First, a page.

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Third Annual Environmental Symposium

11/2/2012 -

Rashid Nuri, founder of the Truly Living Well Center for Natural Urban Agriculture, will be a keynote speaker during the symposium.
 

They say that living well is the best revenge.  However, if you ask Rashid Nuri, he will more than likely tell you that truly living well results from knowing exactly where the food you put in your mouth comes from.  Nuri, a Harvard-trained scientist and former Clinton appointee, is a keynote speaker for the upcoming Environmental Law and Justice Symposium scheduled for November 1-3 at Florida A&M University (FAMU).  The event, now celebrating its third year, brings together current and future leaders from environmental, agricultural, public policy and community development arenas from around the world.  The theme this year is Climate Change and Global Food Security.

"So few people know who grows their food, where it comes from, or the quality of it,” said Nuri who has more than 40 years of experience building organic agricultural businesses in more than 30 countries all over the world.  He said he looks forward to participating in the symposium and plans to speak about urban agriculture and the enterprises he has developed as models for sustainable food systems. 

Nuri will be the keynote speaker for the luncheon on Thursday, the opening day of the symposium.

Symposium planners recognize Rashid Nuri as an important thought leader when it comes to food security, a major theme for this year’s symposium.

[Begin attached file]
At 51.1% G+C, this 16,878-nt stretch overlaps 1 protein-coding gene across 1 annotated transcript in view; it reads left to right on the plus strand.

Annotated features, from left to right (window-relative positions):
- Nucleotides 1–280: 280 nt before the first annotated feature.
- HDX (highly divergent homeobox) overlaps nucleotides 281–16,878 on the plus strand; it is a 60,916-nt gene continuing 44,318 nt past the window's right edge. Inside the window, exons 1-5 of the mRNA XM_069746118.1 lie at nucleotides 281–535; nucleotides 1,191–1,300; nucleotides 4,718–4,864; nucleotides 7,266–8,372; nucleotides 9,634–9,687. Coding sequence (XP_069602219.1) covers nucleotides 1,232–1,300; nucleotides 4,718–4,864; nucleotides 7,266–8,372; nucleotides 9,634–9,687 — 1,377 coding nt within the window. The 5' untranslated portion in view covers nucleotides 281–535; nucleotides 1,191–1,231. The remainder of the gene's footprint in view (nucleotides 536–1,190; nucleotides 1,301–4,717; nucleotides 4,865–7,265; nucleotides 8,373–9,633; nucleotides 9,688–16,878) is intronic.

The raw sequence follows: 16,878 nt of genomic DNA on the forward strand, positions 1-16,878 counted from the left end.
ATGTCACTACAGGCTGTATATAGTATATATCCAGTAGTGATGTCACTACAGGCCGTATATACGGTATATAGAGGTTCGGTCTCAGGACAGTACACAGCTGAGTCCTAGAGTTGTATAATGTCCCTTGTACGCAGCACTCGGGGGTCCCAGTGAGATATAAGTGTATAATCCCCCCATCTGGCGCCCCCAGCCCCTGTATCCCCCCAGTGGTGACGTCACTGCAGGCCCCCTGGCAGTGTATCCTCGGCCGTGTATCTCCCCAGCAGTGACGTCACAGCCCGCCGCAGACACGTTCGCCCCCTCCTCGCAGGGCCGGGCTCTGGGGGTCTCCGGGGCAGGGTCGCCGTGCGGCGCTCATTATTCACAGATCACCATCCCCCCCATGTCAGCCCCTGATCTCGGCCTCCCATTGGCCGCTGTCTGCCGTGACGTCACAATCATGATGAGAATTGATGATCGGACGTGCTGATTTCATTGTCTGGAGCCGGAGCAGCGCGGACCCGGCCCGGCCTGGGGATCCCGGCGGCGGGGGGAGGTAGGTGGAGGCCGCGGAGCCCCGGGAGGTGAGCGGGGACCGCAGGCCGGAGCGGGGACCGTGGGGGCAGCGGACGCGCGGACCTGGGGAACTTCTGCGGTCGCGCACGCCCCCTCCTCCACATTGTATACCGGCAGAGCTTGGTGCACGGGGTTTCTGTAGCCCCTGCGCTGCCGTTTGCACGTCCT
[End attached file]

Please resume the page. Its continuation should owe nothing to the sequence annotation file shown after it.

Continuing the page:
“There are multiple reasons to be more concerned than ever about food security,” said Randall Abate, an associate professor of law in the FAMU College of Law and director of the Center for International Law and Justice.  “Our efforts to enhance our food supply pose potential threats to our health and cause problems of overproduction and food waste.” 

Abate, who has served as co-chair of the symposium planning committee since 2010, says more local and organic farming is needed as we reduce our dependence on factory farms and excessive food imports from overseas.

Nuri will have much to say about organic farming since he is the founder of the Truly Living Well Center for Natural Urban Agriculture; an organization that works to engage the community in developing local food systems through education and food production.  Launched in 2006, the Truly Living Well Center is a non-profit community-supported agricultural project that grows food in the Metropolitan Atlanta Area. The Center provides vegetables, fruits, and herbs that are grown without the use of chemical fertilizers, pesticides, and other substances that have been proven harmful.
 
Nuri believes that quality local food production develops healthier minds, bodies and communities.  “In order to call yourself a country, community, or family, you must be able to produce your own food,” he said.  Perhaps this is, indeed, the secret to truly living well.

The three-day symposium features 40 current and future leaders from environmental, agricultural, public policy and community development arenas from around the world presenting and conducting four keynote addresses; two lectures; seven panel discussions and a student poster competition on issues relative to climate change and global food security.

For all non-food events associated with the symposium, registration is required and is free of charge for the general public and FAMU students, faculty and staff.   Registration with meals is $40 for the general public and $90 for general attendees seeking CLE credits; $75 for FAMU alumni and members of the Environmental and Land Use Law Section (ELULS) of the Florida Bar seeking CLE credits; $20 for non-FAMU students.

For a complete schedule of the third annual symposium activities and to register please visit the website at www.law.famu.edu.


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